Active Site

Transglutaminase, active site (IPR013808)

Short name: Transglutaminase_AS

Description

Transglutaminases (EC 2.3.2.13) (TGase) [PMID: 1974250, PMID: 1683845] are calcium-dependent enzymes that catalyze the cross-linking of proteins by promoting the formation of isopeptide bonds between the gamma-carboxyl group of a glutamine in one polypeptide chain and the epsilon-amino group of a lysine in a second polypeptide chain. TGases also catalyze the conjugation of polyamines to proteins.

The best known transglutaminase is blood coagulation factor XIII, a plasma tetrameric protein composed of two catalytic A subunits and two non-catalytic B subunits. Factor XIII is responsible for cross-linking fibrin chains, thus stabilizing the fibrin clot.

Other forms of transglutaminases are widely distributed in various organs, tissues and body fluids. Sequence data is available for the following forms of TGase:

  • Transglutaminase K (Tgase K), a membrane-bound enzyme found in mammalian epidermis and important for the formation of the cornified cell envelope (gene TGM1).
  • Tissue transglutaminase (TGase C), a monomeric ubiquitous enzyme located in the cytoplasm (gene TGM2).
  • Transglutaminase 3, responsible for the later stages of cell envelope formation in the epidermis and the hair follicle (gene TGM3).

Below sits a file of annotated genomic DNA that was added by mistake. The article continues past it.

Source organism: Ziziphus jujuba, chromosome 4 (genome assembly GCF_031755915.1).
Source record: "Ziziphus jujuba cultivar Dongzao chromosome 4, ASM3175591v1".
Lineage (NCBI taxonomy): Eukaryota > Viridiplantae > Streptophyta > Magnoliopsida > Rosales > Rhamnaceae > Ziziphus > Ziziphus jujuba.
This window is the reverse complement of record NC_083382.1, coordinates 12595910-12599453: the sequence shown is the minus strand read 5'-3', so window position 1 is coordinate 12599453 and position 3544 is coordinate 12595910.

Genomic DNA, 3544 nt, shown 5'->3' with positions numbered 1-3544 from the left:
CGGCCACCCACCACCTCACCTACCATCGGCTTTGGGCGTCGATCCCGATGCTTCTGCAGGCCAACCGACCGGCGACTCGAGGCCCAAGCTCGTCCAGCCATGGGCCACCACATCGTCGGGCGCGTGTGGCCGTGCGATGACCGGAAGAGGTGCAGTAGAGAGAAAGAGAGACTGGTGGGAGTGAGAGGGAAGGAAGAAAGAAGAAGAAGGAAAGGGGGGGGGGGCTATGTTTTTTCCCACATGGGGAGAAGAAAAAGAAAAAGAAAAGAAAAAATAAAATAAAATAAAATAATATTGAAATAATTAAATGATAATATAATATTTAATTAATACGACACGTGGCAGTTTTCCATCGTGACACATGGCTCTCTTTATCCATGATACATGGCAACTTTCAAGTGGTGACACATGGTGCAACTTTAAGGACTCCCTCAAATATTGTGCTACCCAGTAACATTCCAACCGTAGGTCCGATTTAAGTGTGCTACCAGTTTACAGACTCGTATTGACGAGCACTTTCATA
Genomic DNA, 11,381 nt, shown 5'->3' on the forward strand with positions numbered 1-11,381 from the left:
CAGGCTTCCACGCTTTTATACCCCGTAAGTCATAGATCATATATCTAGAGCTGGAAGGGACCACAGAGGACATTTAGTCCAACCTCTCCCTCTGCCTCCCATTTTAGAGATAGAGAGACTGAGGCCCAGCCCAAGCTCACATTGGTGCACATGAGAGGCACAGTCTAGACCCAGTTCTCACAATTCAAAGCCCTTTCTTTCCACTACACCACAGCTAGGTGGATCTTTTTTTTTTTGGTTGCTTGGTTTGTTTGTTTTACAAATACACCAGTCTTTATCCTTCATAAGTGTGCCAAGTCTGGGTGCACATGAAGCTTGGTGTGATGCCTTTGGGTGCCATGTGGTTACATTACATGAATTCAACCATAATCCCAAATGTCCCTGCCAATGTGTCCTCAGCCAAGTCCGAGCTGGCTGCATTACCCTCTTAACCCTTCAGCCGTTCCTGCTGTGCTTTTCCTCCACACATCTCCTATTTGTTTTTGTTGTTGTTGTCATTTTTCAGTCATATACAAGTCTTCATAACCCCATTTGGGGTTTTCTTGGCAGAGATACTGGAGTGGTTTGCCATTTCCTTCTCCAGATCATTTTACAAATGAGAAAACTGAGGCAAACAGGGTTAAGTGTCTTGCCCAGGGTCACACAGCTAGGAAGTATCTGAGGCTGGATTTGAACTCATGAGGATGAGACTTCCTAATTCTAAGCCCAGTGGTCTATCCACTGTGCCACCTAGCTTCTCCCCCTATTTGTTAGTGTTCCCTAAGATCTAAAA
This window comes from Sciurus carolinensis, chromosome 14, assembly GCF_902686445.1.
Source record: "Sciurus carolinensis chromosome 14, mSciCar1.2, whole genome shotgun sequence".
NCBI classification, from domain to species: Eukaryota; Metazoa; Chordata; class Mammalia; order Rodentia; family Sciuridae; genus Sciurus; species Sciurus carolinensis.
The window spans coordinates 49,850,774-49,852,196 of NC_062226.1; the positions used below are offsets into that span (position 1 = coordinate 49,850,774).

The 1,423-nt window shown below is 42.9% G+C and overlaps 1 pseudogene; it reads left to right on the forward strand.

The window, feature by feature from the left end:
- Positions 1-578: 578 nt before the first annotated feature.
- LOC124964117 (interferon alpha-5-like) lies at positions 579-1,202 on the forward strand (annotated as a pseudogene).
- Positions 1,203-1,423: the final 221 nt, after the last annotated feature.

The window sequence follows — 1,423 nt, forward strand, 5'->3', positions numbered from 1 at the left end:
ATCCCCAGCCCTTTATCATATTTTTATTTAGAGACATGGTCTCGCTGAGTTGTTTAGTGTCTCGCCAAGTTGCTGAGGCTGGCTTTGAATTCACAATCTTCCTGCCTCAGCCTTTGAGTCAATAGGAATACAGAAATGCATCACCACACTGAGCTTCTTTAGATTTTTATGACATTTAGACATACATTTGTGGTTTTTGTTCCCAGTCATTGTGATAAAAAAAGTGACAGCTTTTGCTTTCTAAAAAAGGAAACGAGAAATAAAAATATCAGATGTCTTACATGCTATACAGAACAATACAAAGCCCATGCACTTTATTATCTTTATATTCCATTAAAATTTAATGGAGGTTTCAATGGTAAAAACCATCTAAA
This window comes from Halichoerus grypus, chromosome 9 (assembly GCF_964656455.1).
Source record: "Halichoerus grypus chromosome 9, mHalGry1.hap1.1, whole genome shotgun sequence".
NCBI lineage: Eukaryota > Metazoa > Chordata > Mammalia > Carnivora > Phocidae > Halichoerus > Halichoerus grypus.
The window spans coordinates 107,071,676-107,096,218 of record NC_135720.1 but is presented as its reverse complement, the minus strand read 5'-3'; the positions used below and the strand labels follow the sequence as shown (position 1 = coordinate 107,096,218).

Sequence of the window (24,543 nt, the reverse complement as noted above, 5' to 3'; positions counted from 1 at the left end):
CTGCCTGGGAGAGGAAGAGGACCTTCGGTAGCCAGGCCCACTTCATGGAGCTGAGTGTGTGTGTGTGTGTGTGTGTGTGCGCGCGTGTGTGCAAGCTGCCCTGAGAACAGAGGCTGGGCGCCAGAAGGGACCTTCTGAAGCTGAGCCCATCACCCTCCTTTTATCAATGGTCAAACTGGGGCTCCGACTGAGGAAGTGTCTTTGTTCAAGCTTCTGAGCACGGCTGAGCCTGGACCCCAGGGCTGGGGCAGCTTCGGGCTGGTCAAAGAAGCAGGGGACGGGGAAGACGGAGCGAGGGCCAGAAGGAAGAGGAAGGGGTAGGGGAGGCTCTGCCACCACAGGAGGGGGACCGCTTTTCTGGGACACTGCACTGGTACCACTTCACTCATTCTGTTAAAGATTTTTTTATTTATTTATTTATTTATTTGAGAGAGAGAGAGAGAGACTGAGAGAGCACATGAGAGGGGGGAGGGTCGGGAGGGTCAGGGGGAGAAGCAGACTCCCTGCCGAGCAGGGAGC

• Transglutaminase 4 (gene TGM4).
  • Transglutaminase X (Tgase X) (gene TGM5).
  • Transglutaminase Z (Tgase Z) (gene TGM7).

A conserved cysteine is known to be involved in the catalytic mechanism of TGases.

The erythrocyte membrane band 4.2 protein, which probably plays an important role in regulating the shape of erythrocytes and their mechanical properties, is evolutionary related to TGases. However the active site cysteine is substituted by an alanine and the 4.2 protein does not show TGase activity.

GO terms

Biological Process

GO:0018149 peptide cross-linking

Molecular Function

No terms assigned in this category.

Cellular Component

No terms assigned in this category.

Contributing signatures

Signatures from InterPro member databases are used to construct an entry.
PROSITE patterns